Just making my usual weblog round…
Some odds and ends:
Sorry I’m late: Happy Birthday Brent!
Mollie is going on hiatus. Hope you’ll be back soon!
And Martin seems to be in semi-hiatus. See you some time or other!
I really do hope that your flight is better than ours was, David!
The Mandelbrot Monk (see March 18) was a hoax, says Hal. Sorry about that. But the story was cool, wasn’t it?
(I seem to have picked up the “wasn’t it/hasn’t it/isn’t it” thing in England. Heh. )
Someone once said: What goes around comes around. Work like you don’t need the money. Love like you’ve never been hurt. Dance like nobody’s watching. Sing like nobody’s listening. Live like it’s Heaven on Earth.
Gunk Dunc. Look at those photos!
Back from England!
Yay, I’m back and in one piece, and my luggage didn’t get lost! I’m really surprised about this because our flight(s) from Frankfurt to Plymouth was horrible! (The way back today was fine, thank you.)
Last Tuesday, André and I arrived at Frankfurt Airport at 3 p.m., about two hours before our flight was scheduled to take off. We went straight to check-in and learned that our flight to London-Gatwick was cancelled because the computer system of British Airways had been down for a while. So they had to do all the check-in by hand, ticking passengers off from lists and writing the boarding cards and luggage tags by hand. Yay.
Fortunately, BA had already put us on a later flight to Bristol and from there to Plymouth. And we would be less than half an hour late. So we had some time to kill at Frankfurt Airport, but that was not too bad. We phoned the parents of Pauline, André’s friend, who were supposed to pick us up at Plymouth Airport, that we would be a little late.
Finally our flight was called. It was half an hour late because it was snowing heavily in Bristol. We checked in and made sure that someone in Bristol knew we wanted to catch a flight to Plymouth so they’d be waiting for us.
But after ten or twenty minutes, they moved us out of the waiting area at the gate because they wanted to start boarding for another flight. Twenty or thirty people, most of whom wanted to fly to Bristol, now sat outside the gate and waited for boarding. When nothing happened, someone went to ask the ground staff what was going on, and he came back and said the flight was cancelled altogether. But we never heard this on the loudspeakers or from a staff member.
After a little while, all passengers to Bristol were asked to proceed to the gate next to the one at which we were waiting, but there was a flight going to London-Heathrow and the staff at the gate knew nothing about passengers to Bristol – let alone Plymouth. The computer was not working (remember?), so someone started making phone calls. It turned out that the flight to Bristol had been cancelled ages ago – after all, the plane had never left Bristol, and they should have told us that hours earlier. All passengers for Bristol were now booked for Heathrow, departure at Frankfurt airport 8:30 p.m. At this point, we already were more than three hours late. We asked about our luggage, which we had last seen at 3 p.m., going on its way to Plymouth. Someone made a phonecall and had our luggage rerouted to London-Heathrow because nobody knew whether there would be a plane from Heathrow to Plymouth, or maybe ground transportation, or a hotel room and a flight the next day. Because the computers were not working. Next phone call to Plymouth: We will definitely go to London, but we don’t know if or when we will be in Plymouth.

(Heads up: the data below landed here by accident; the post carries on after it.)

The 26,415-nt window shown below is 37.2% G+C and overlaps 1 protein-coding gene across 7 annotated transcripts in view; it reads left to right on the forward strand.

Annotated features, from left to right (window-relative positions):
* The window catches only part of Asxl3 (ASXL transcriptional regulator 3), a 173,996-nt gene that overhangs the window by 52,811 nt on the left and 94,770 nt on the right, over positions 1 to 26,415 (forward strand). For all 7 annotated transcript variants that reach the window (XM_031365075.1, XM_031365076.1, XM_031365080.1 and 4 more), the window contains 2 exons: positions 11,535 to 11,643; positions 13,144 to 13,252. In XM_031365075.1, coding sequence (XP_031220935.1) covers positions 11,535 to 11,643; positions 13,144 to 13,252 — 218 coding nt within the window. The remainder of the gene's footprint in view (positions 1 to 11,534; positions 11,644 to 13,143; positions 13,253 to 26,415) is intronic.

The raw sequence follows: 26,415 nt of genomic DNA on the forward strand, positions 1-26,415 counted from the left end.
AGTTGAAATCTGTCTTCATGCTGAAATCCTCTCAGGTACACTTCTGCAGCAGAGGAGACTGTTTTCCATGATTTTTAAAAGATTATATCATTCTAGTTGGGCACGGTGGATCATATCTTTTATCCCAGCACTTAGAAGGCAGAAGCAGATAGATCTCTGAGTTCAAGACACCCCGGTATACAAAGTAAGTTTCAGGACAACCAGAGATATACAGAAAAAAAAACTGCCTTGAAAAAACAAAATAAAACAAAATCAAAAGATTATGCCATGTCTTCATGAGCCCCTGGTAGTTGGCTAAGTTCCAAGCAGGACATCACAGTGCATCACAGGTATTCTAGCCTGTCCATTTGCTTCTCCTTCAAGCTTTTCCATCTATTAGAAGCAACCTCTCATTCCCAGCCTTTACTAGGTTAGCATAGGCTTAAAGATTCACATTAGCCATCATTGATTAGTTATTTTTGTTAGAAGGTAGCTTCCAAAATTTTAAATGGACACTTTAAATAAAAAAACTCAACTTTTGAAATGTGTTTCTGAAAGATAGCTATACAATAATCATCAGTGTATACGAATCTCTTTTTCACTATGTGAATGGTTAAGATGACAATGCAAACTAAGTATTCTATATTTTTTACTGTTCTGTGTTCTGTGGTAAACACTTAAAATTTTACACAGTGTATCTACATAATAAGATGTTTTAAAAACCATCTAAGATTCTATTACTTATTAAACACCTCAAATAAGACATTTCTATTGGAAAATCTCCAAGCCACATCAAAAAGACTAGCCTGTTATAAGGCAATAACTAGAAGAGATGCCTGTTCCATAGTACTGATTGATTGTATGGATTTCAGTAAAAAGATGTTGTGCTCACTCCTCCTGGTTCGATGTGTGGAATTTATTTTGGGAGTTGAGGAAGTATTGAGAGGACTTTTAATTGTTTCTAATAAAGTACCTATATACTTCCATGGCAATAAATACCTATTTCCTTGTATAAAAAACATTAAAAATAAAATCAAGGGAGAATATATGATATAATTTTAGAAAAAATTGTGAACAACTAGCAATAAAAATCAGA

At 9 p.m., we left Frankfurt Airport on board of a plane that headed to Heathrow and surprisingly arrived there one and a half hours later without any problems whatsoever. Because of the time difference, it was 9:30 p.m. in London, and after we retrieved our luggage (which surprisingly had been in the plane with us!), the dozen or so people who originally intended to go to Bristol managed to get someone from British Airways to help. The poor lady knew nothing about us – we began to wonder if not only the computers, but also the telephone was not working here – and after an hour she had most of the people on their way to Bristol. That left four people, one of whom took a taxi to a hotel in London.
The other three, including André and me, wanted to go to Plymouth, and the lady from British Airways got us a taxi. We phoned Pauline’s parents again and told them that we would be delivered right to the doorstep of Pauline’s flat. And a little before 11 p.m., we were on our way to Plymouth. It rained, and around Bristol it still snowed, and I was tired. No way would I have liked to drive a car in such weather, especially not at that time of day. The poor bloke who drove us would spend almost all night on motorways!
We arrived in Plymouth at about 2:30 a.m. and found the neighbourhood of André’s friend with the help of that other man who shared our taxi, then phoned the friend’s parents one last time to tell us where exactly to find the street. We were in bed before 3 a.m., ready to get up four hours later to make it to the harbour in time for the HMS Cumberland, which was scheduled to arrive at 9 a.m.
The ship, which belongs to the Royal Navy, arrived almost in time and was greeted with due celebration. There was a band and dozens of relatives who had not seen their husbands, fathers, daughters or sisters for six months! We had a quick look around on board, then we all headed back to Pauline’s flat for a hearty brunch.
Photos of the arrival of the ship and the rest of our time in and around Plymouth are soon to come. My camera (and all the photos) are still in Plymouth with André, who will return on April 6th.
On to March 21.